This coffee, pronounced "khin-a-moo-ee" comes from a washing station situated in the Gichugu division of the Kirinyaga District in Central Kenya. It lies about 16.5 km south of the equator and 150 km north-north east of Nairobi. Kainamui is located on the slopes of Mount Kenya in the agriculturally rich Central Province. It lies at an altitude of 1,800 metres above sea level which makes it ideal for coffee production.
The Kainamui washing station is made up of 1800 members, 1100 of whom are men and 700 of whom are women. These producers are very small scale owning no more than 200 trees each on average. The varieties grown by these members are SL28 and SL32. With ideal conditions for coffee growing, farmers benefit from the mineral-rich red volcanic loam soils and high altitudes that are typical of the area. The Kainamui washing station supports its members by providing them with advances for school fees, farm support and other emergency funds. They also provide agronomy training for all members.
The coffee is handpicked and delivered to the wet mill where it is pulped. This initially separates thedense beans from the immature ‘mbuni’s (floaters) using water floatation which means the denser beans will sink and be sent through channels to the fermentation tank. This first stage of fermentation will last for around 24 hours, after which the beans are washed and sent to the secondary fermentation tank for another 12-24 hours. Once the fermentation process is completed, the beans enter the washing channels where floaters are separated further and the dense beans are cleaned of mucilage. The washed beans will then enter soaking tanks where they can sit under clean water for as long as another 24hours. This soaking process allows amino acids and proteins in the cellular structure of each bean to develop which results in higher levels of acidity and complex fruit flavours in the cup - it is thought that this process of soaking contributes to the flavour profiles that Kenyan coffees are so famed for.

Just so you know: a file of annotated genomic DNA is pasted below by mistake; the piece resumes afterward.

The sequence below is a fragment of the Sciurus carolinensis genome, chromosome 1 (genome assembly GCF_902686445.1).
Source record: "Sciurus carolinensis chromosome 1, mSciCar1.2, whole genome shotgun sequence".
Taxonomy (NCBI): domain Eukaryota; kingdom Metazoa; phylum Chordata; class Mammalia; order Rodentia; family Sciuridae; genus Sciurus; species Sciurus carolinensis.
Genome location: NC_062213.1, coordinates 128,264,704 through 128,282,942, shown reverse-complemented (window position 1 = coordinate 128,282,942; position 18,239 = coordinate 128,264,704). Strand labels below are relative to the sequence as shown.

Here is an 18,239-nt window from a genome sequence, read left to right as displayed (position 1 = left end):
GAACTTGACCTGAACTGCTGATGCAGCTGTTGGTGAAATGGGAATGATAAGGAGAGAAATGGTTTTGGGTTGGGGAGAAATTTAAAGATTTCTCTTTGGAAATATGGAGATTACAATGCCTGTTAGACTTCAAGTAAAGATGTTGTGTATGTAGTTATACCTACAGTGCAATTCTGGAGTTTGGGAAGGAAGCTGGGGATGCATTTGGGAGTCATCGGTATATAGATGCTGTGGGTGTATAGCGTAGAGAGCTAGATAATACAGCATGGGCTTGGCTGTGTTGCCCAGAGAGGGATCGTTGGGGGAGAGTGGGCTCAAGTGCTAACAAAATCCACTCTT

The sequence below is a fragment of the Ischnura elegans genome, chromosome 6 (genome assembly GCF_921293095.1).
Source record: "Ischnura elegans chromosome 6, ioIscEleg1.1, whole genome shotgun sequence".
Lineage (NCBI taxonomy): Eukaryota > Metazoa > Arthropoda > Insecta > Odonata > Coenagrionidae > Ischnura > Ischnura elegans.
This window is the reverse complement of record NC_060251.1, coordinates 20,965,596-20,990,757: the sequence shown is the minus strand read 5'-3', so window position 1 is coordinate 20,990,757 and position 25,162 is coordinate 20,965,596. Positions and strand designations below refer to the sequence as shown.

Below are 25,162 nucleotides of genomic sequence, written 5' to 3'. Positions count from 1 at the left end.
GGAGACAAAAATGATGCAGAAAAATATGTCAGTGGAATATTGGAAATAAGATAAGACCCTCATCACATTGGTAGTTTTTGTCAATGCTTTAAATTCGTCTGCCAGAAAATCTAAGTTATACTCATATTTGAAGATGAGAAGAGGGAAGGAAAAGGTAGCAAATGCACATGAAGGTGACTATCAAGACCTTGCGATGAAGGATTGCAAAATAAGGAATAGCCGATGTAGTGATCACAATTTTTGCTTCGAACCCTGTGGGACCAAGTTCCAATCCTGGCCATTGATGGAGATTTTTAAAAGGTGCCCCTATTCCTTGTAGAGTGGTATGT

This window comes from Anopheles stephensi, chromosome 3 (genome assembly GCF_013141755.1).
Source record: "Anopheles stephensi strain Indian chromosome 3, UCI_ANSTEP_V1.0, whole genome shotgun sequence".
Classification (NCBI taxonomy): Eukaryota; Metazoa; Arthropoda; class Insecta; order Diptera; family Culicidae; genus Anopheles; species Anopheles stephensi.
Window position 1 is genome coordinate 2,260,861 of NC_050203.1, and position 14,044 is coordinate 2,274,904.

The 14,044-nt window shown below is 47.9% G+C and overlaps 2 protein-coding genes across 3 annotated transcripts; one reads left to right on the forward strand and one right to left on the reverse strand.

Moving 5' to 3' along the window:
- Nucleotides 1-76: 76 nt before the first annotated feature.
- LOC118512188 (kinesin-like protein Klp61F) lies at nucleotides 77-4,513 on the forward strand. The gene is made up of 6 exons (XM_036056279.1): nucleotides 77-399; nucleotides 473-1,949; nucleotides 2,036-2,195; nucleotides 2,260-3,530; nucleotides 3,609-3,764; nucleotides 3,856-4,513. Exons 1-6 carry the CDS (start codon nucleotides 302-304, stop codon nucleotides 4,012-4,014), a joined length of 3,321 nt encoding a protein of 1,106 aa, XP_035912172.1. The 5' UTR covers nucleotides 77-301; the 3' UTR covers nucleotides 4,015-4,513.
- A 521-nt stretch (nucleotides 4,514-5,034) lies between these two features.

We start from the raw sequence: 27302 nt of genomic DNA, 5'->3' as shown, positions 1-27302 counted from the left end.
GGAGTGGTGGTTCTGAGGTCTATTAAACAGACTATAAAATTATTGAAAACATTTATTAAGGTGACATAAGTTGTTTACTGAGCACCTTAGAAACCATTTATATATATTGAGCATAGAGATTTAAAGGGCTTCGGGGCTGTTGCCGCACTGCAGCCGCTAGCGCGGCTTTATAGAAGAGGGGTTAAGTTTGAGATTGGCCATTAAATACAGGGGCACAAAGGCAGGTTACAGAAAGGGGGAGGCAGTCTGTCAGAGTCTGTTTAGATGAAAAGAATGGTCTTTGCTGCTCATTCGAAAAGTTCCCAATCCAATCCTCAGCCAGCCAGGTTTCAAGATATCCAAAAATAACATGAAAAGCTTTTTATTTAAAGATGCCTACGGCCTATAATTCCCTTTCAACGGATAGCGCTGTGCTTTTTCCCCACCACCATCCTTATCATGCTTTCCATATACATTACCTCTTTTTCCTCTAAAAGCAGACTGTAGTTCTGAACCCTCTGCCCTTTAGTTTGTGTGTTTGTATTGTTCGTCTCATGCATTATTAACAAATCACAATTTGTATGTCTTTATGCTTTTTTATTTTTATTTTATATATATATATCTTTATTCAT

The beans are then transferred to the initial drying tables where they are laid in a thin layer to allow around 50% of the moisture to be quickly removed. This first stage of drying can last around 6 hours beforethe beans are gathered and laid in thicker layers for the remaining 5-10 days of the drying period. The dry parchment coffee is then delivered to a private mill and put into ‘bodegas’ to rest – these are raisedcells made of chicken wire which allows the coffee to breathe fully. Coffee is traditionally sold throughthe country’s auction system, though recent amendments to the coffee law of Kenya have broughtabout the introduction of direct trading whereby farmers can by-pass the auction and sell directly to speciality roasters around the world.
This coffee scored a very high 87-87.5 in SCAA cupping. It is roasted to a medium profile with flavour notes of vine tomatoes, cola, yuzu and a buttery body.
I use a cafetiere most of the time.
Enjoyable, rich, coffee. It wakes me in the morning!!
I am not one of those people who identifies particular 'notes' in a coffee. I can, however, state this coffee is smooth on the mouth; no hint of bitterness; enjoyable to drink.